***While I am only posting this now, I wrote this over a year ago after finishing the 2017 Ottawa Marathon. Even though the words are over a year old, I felt it important to post them to give readers a baseline for all that has happened since then.***
I still have a hard time expressing all my thoughts about what it felt like to finish my first marathon without getting choked up. To complete a full marathon is a very emotional thing. It gets to you down deep and it’s kind of unexplainable. Why does running for 4+ hours make you weepy?
I’ll take you through my day:
Ottawa Marathon 2017
5:00am – Wake Up
Thanks to the wonderful support of everyone’s families that came to watch us run we were able to have a baby-free sleep the night before race day. So 5:00am came and it was go time. Get dressed (I remembered all my running clothes this time, Hallelujah- see my post here about why this was significant). Eat. Hydrate. So far everything was going as planned.
We met the gang in the hotel lobby to make our way to the start line. Again, thanks to our amazing support team of parents and boyfriends and siblings, we got dropped off at the start line and didn’t have to give a second thought to parking or stashing gear. In the car I remember not being able to eat anything else because my stomach had already turned in to a nervous jumble. We had plenty of time to do our last minute preparations before getting into our corrals and wait for the gun.
6:50am – Corrals.
I was a giant mix of excitement and nerves at this point and I just wanted that gun to go off and get going. There was a beautiful flag ceremony before the start of the race and they passed it over the heads of the 5000 athletes standing waiting to run. 5000 athletes in the full marathon alone!! 43,000 running across all events during the weekend. The largest race I’d ever done was 1/10 of the size. And there were elite athletes from all over the world coming to compete. To say I was overwhelmed was an understatement. But there was no turning back.
7:00am – Race Start
We were released in the 3rd wave behind the elites and the fastest runners and we were finally on the course. I had goosebumps from excitement. I started my watch and set my mind to the task at hand.
My plan was to run 15:1 intervals, like I’d trained and I wanted to run a negative split race. This means I would run the first half slower and increase my pace going in to the second half. I wanted to run with Barbara Ann (also known as BBA) for the first 10km, then head off on my own from there. I knew I was capable of maintaining a faster pace than I’d typically be running, so my plan was to stick with her for the first 10km then I was on my own.
7:40am – I Lost BBA
In the giant wave of runners navigating the course I was running slightly ahead BBA but I had her just off my left shoulder. Or so I thought. I kept glancing back to make sure she was still there, and once I’d hit our 2nd walk break I looked back to make sure she was with me and she wasn’t. Turns out there was someone else wearing the exact same colour as her now in her spot. My heart sank. I’d lost her already and I panicked a little. I hopped up on the curb to see if I could scout her, but she’d been swallowed in the mass of people and there was no hope in finding her. So new plan – I popped my headphones in, started my playlist and set off on my own.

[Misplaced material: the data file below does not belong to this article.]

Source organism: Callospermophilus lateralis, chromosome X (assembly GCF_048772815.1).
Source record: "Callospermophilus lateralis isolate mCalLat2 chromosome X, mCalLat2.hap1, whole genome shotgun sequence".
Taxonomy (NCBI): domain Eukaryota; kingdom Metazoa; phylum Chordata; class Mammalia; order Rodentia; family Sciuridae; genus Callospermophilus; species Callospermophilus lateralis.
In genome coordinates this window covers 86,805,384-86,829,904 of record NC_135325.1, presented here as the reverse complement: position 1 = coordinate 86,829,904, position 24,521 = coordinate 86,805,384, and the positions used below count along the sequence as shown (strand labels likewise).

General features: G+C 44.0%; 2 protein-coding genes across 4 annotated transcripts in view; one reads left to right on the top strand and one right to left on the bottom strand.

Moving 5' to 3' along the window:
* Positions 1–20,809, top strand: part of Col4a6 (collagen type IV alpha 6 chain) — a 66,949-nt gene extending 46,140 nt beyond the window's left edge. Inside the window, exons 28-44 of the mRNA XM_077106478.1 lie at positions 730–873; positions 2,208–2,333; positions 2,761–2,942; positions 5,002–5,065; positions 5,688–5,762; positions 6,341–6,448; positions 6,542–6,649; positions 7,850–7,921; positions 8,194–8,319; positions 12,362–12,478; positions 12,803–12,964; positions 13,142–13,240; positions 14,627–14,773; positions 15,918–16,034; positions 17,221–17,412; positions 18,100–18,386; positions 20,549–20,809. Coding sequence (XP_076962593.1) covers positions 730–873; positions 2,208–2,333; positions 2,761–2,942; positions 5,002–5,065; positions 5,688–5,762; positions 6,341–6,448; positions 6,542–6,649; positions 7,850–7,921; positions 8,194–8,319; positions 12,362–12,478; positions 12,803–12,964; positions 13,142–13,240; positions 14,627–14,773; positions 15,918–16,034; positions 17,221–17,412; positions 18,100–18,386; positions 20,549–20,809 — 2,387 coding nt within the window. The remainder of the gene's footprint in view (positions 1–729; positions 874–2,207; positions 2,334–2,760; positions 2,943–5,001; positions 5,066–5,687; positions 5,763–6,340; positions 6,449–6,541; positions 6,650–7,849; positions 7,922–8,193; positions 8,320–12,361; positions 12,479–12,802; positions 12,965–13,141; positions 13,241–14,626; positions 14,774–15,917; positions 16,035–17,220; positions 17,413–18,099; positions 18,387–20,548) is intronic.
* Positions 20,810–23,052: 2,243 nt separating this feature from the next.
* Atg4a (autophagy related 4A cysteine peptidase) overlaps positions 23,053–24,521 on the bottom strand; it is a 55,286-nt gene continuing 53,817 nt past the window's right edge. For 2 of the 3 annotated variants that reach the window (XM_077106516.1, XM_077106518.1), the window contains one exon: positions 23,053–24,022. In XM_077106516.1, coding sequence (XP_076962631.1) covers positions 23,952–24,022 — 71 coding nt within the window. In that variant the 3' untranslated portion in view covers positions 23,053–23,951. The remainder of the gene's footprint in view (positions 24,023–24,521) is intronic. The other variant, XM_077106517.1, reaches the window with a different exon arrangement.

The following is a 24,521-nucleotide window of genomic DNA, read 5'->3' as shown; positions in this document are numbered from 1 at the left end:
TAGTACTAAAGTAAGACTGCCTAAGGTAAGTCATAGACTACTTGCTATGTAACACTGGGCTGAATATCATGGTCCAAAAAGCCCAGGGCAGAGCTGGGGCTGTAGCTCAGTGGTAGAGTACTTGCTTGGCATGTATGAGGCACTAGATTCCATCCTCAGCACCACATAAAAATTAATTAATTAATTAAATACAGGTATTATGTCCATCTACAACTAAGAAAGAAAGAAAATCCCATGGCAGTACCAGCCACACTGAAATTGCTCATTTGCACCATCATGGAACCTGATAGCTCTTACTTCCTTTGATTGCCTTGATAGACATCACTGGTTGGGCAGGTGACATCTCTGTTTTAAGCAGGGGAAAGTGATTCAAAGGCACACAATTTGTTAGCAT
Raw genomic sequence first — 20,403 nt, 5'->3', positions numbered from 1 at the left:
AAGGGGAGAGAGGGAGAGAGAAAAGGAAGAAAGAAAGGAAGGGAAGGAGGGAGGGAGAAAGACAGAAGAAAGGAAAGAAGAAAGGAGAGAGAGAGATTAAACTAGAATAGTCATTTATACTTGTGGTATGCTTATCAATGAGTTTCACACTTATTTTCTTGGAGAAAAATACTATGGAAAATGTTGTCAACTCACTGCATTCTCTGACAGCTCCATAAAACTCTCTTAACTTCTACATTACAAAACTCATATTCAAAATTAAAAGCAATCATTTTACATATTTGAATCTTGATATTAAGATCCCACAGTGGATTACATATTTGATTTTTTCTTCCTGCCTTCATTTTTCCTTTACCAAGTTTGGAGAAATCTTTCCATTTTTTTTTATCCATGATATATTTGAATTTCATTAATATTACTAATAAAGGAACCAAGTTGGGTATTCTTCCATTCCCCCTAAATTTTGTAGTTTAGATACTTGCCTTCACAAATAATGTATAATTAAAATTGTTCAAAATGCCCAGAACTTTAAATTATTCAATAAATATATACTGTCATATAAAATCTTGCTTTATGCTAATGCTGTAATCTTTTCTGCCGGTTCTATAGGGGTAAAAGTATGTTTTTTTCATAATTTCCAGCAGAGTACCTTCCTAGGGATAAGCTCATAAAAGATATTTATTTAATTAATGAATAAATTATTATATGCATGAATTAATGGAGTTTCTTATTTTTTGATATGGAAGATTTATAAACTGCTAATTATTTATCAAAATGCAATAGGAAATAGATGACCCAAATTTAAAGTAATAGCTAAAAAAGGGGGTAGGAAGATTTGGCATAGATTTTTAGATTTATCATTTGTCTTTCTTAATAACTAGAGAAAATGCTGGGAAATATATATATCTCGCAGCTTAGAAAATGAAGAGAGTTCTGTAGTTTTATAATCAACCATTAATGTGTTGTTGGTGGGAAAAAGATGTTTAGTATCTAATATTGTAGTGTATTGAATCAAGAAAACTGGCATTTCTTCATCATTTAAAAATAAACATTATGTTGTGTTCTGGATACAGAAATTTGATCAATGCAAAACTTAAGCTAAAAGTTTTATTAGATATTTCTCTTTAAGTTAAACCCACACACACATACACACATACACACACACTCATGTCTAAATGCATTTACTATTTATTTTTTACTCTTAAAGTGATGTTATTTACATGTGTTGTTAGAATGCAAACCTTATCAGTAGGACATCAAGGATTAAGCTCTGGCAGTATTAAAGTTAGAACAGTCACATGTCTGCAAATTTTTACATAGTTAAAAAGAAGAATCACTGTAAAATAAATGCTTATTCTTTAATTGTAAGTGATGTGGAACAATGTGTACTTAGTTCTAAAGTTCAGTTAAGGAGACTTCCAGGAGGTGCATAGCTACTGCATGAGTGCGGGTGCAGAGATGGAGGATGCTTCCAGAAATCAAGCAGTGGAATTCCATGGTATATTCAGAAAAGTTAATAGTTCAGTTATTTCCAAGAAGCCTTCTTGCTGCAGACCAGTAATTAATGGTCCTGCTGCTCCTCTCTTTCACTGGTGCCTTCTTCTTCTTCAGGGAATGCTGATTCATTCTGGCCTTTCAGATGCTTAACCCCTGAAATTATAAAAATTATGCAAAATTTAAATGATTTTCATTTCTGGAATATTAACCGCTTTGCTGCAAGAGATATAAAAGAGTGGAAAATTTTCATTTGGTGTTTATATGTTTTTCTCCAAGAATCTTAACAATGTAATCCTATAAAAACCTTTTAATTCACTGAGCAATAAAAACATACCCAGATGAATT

8:56:30am – 1/2 Way
8:56:30 is very specific, but I know this exact moment because it was when I hit the halfway point and set myself a new PB 1/2 marathon time! Woot! At this point, I had been running smoothly and even caught up to Billy and was feeling strong. I ran with Billy for a few kilometers, and took this time to get re-motivate myself for what was left ahead. It’s amazing what finding a friend on the course can do for your energy levels. A few final “good lucks” and I was off on my own again.
9:57am – Billy Found Me
I will forever remember this part of my race as the time when “Billy found me.” And that’s exactly what happened. Having never run more than 32km before and never having completed the full marathon distance, there was this gap between what I knew I could run, and what was uncharted territory. This is where I was at this exact moment. They call it “hitting the wall” in running. And I sure as heck ran smack into it face first. I had been running so strong up until this point and all of a sudden I was overcome with nausea and light-headedness that my first instinct was to sit down. But I knew better than that. If I sat down I would have closed my eyes and fallen asleep. So I stayed on my feet and started walking.